Uncovering Shepton Mallet Prison Raises More Questions

Shepton Mallet Prison’s future seems certain as a reincarnation into luxury apartment blocks by a high-end property developer who was sold this grade II* listed building by the MoJ. The development has been postponed until up to 2020, although work can begin any time, with just four weeks notice. However, questions are still being asked about those who have laid underground at the site for up to 400 years.

The prison owners, developer City and Country, have never spoken publicly about how their plans will affect the bodies of the executed or those who succumbed to hard labour or people who simply died because men, women and children were housed in cramped, dank, disease-ridden conditions with little or no food or water. Presumably many would have perished in such circumstances.

Trish Dainton from London has a keen interest in how the bodies are being dealt with in light of the new lease of life the prison is having. Trish’s understanding is that her late husband (Steve Dainton) may have had family connections to one of the prisoners hanged at the prison in 1891. Henry (Harry) Dainton was hung on 15 December 1891 for the murder of his wife Hannah in Bath. At his trial, he had been committed to hanging after just 12 minutes jury deliberations. The jury also gave a recommendation to mercy.

A petition, signed by 500 people, was sent to the Home Secretary ‘praying for the commutation of the sentence of death’ but to no avail. Read more about Hannah’s tragic death and Harry’s court case here.

Trish’s husband died in his 40s of a devastating condition called Huntington’s disease (HD). The disease can impact upon a person’s mental as well as physical being.  Read more about HD here.

Trish, having been told of a past murder in the family was curious as to whether HD could have played a part?  HD can be passed down from generation to generation. Trish’s husband, his father and grandfather all died from the disease. Trish is still investigating how, or even if, Hannah and Harry’s family tree and bloodline links into her late husband’s branch of the family. However, this curiosity led Trish to Shepton Mallet Prison, where Harry is buried.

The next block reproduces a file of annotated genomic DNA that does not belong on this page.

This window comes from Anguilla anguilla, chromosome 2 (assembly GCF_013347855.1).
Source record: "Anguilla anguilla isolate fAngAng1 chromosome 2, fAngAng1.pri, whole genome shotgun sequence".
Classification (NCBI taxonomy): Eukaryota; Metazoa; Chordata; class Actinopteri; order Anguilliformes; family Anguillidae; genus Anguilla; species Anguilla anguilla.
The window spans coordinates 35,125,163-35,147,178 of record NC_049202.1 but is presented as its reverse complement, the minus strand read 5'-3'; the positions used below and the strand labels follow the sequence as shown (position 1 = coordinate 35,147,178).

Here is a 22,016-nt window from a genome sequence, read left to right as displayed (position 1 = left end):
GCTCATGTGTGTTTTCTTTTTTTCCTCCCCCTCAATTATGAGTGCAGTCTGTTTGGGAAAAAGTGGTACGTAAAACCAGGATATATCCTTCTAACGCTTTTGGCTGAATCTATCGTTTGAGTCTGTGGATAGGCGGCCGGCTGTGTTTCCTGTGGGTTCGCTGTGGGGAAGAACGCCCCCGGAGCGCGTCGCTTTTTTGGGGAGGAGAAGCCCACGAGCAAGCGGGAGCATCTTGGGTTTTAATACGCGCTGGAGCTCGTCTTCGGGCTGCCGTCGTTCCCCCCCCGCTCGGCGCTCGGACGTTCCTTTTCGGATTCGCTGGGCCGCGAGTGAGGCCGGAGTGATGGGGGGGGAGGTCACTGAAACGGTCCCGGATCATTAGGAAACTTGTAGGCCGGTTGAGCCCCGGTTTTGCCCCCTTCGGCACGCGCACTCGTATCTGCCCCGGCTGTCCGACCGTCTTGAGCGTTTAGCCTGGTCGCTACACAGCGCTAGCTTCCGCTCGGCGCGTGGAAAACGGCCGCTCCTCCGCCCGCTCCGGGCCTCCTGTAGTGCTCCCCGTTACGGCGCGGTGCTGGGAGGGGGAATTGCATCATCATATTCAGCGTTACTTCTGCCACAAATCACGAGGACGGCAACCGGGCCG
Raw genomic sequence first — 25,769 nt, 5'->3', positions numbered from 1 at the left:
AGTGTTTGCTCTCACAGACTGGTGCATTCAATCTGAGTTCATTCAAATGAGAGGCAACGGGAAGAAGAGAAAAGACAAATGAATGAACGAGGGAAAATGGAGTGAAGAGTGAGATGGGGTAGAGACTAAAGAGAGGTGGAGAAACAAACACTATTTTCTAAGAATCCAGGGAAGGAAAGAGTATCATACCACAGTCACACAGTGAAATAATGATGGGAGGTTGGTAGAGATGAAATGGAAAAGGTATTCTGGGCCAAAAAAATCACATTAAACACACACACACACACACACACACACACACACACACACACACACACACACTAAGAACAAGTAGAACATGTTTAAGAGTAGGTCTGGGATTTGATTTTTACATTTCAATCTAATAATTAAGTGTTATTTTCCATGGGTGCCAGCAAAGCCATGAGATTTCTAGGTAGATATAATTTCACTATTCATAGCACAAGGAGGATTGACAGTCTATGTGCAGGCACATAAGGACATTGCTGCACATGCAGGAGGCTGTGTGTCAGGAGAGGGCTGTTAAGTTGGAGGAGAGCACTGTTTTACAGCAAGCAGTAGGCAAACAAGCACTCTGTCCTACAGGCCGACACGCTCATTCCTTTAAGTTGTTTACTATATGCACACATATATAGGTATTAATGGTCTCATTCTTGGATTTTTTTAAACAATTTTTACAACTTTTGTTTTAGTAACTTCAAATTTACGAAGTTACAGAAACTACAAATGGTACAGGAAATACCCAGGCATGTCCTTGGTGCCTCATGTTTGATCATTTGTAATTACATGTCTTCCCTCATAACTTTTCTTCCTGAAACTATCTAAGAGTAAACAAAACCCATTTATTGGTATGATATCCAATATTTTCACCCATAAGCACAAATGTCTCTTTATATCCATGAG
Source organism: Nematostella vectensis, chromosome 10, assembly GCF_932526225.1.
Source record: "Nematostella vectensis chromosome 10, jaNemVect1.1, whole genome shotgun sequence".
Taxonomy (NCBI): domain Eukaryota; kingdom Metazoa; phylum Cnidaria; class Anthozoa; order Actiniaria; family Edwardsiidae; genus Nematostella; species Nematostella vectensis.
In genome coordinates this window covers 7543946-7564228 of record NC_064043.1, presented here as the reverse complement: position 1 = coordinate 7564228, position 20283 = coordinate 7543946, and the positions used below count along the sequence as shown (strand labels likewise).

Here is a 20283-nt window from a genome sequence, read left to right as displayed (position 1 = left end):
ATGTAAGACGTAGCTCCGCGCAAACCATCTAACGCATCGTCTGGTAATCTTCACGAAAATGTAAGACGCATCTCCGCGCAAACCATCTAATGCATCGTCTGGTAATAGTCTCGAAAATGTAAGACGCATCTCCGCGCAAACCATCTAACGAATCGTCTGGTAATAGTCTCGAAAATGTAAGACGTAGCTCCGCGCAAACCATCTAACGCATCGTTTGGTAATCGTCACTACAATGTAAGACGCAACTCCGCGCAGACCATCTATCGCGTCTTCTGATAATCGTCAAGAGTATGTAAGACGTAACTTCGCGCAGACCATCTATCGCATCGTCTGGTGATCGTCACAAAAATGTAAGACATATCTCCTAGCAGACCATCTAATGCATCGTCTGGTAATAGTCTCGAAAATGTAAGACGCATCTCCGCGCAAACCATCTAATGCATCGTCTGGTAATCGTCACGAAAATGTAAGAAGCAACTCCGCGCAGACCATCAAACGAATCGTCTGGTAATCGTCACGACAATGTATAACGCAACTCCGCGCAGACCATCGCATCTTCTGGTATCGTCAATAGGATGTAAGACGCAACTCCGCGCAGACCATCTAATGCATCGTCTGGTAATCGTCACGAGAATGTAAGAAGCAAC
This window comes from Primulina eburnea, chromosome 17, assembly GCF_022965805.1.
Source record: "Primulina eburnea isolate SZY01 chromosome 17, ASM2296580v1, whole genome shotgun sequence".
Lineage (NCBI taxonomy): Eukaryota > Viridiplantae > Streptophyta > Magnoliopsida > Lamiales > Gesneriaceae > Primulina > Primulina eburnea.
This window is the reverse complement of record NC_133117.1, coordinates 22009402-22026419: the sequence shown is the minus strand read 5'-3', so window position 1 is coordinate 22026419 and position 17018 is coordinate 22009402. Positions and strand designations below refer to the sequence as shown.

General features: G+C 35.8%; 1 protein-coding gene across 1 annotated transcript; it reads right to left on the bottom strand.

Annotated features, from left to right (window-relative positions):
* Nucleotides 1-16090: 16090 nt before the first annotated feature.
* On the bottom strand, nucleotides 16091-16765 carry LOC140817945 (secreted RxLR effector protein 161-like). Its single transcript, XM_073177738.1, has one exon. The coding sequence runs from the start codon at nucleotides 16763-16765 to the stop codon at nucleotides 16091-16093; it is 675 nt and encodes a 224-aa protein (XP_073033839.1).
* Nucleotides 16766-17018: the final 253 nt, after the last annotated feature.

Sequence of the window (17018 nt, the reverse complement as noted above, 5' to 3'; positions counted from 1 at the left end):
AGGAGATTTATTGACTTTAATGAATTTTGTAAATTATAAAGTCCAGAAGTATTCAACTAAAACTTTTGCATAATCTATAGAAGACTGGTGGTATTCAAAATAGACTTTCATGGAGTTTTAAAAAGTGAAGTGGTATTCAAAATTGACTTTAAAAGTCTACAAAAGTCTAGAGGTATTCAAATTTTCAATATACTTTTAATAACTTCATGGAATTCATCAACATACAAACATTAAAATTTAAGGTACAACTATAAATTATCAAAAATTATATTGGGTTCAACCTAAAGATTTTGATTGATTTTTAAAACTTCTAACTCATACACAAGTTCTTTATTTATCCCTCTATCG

Mark Horton, a professor in archaeology at the University of Bristol – and has regularly appeared on television programmes like Channel Four’s Time Team and the BBC’s Coast – believes City and Country must be clear about how they are to treat human remains at Shepton Mallet prison, ensuring sensitivity, he has spoken on record to the local media and BBC saying:

There could be large numbers of bodies buried at a prison in Somerset and developers planning to build on the site should “do the right thing by treating them with respect.” The professor’s view is that Shepton Mallet Prison is one of “the most important ancient prisons in the country” and its history “should be respected”.

Michael Portillo also believes there is much to uncover at Shepton Mallet Prison.  Portillo’s Hidden History of Britain will feature the prison in episode 3, to be aired May 4th 2018 on Channel 5.  Mr Portillo has said that Shepton Mallet Prison tells us  the history of crime and punishment in the UK.

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